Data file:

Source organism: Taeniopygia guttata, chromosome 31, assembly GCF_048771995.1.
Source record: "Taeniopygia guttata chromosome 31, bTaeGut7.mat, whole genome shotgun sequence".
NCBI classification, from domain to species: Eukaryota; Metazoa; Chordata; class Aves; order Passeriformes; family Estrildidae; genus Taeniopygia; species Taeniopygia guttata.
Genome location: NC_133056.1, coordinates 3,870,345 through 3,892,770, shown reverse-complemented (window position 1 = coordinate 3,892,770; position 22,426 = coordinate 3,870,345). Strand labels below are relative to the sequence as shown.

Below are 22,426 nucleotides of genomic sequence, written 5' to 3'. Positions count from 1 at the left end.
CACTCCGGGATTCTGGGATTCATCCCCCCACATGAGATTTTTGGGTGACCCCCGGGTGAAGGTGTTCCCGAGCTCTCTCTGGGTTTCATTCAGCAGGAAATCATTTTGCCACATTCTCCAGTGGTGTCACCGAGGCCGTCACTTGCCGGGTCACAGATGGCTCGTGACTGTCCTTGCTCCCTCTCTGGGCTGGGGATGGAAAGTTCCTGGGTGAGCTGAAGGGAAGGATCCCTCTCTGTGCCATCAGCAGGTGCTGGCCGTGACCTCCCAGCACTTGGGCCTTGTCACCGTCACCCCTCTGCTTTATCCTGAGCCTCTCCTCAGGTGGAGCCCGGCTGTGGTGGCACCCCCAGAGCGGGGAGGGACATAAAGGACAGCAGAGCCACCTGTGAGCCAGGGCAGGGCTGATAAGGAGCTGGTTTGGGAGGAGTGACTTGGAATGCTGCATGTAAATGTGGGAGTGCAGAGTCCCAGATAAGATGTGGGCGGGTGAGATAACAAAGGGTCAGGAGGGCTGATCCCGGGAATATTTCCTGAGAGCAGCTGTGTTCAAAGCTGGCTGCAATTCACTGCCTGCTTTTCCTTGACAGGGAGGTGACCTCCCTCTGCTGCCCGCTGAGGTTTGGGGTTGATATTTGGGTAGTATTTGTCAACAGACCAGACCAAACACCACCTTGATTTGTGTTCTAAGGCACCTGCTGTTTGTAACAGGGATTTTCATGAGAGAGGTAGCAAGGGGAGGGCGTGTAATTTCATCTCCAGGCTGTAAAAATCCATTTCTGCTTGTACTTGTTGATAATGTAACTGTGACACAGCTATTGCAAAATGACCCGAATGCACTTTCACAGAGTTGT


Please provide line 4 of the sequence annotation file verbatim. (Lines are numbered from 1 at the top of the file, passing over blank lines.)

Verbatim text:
Genome location: NC_133056.1, coordinates 3,870,345 through 3,892,770, shown reverse-complemented (window position 1 = coordinate 3,892,770; position 22,426 = coordinate 3,870,345). Strand labels below are relative to the sequence as shown.